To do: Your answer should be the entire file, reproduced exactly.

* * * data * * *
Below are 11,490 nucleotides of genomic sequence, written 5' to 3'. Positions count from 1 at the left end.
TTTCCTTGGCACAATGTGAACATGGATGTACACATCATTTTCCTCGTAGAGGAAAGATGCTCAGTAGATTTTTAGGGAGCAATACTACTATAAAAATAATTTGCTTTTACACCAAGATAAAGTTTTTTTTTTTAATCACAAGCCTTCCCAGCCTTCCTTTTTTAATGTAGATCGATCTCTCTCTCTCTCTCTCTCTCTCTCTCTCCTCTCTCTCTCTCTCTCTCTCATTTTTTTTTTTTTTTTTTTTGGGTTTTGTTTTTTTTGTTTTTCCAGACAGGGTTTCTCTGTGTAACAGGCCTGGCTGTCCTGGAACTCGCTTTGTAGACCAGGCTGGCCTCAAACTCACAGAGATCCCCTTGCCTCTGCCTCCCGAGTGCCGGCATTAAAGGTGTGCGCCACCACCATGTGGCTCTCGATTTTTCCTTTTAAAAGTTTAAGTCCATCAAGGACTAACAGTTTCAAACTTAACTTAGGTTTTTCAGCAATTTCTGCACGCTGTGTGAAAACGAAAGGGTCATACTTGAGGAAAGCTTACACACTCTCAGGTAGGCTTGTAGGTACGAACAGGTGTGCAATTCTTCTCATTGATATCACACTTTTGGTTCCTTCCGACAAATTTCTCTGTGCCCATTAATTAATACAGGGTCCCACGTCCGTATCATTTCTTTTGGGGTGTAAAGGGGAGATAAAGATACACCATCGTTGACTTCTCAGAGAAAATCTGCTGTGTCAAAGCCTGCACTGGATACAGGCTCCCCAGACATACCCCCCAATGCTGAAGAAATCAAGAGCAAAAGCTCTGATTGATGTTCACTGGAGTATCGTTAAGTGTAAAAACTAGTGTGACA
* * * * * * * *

Below are 11,490 nucleotides of genomic sequence, written 5' to 3'. Positions count from 1 at the left end.
TTTCCTTGGCACAATGTGAACATGGATGTACACATCATTTTCCTCGTAGAGGAAAGATGCTCAGTAGATTTTTAGGGAGCAATACTACTATAAAAATAATTTGCTTTTACACCAAGATAAAGTTTTTTTTTTTAATCACAAGCCTTCCCAGCCTTCCTTTTTTAATGTAGATCGATCTCTCTCTCTCTCTCTCTCTCTCTCTCTCCTCTCTCTCTCTCTCTCTCTCATTTTTTTTTTTTTTTTTTTTGGGTTTTGTTTTTTTTGTTTTTCCAGACAGGGTTTCTCTGTGTAACAGGCCTGGCTGTCCTGGAACTCGCTTTGTAGACCAGGCTGGCCTCAAACTCACAGAGATCCCCTTGCCTCTGCCTCCCGAGTGCCGGCATTAAAGGTGTGCGCCACCACCATGTGGCTCTCGATTTTTCCTTTTAAAAGTTTAAGTCCATCAAGGACTAACAGTTTCAAACTTAACTTAGGTTTTTCAGCAATTTCTGCACGCTGTGTGAAAACGAAAGGGTCATACTTGAGGAAAGCTTACACACTCTCAGGTAGGCTTGTAGGTACGAACAGGTGTGCAATTCTTCTCATTGATATCACACTTTTGGTTCCTTCCGACAAATTTCTCTGTGCCCATTAATTAATACAGGGTCCCACGTCCGTATCATTTCTTTTGGGGTGTAAAGGGGAGATAAAGATACACCATCGTTGACTTCTCAGAGAAAATCTGCTGTGTCAAAGCCTGCACTGGATACAGGCTCCCCAGACATACCCCCCAATGCTGAAGAAATCAAGAGCAAAAGCTCTGATTGATGTTCACTGGAGTATCGTTAAGTGTAAAAACTAGTGTGACA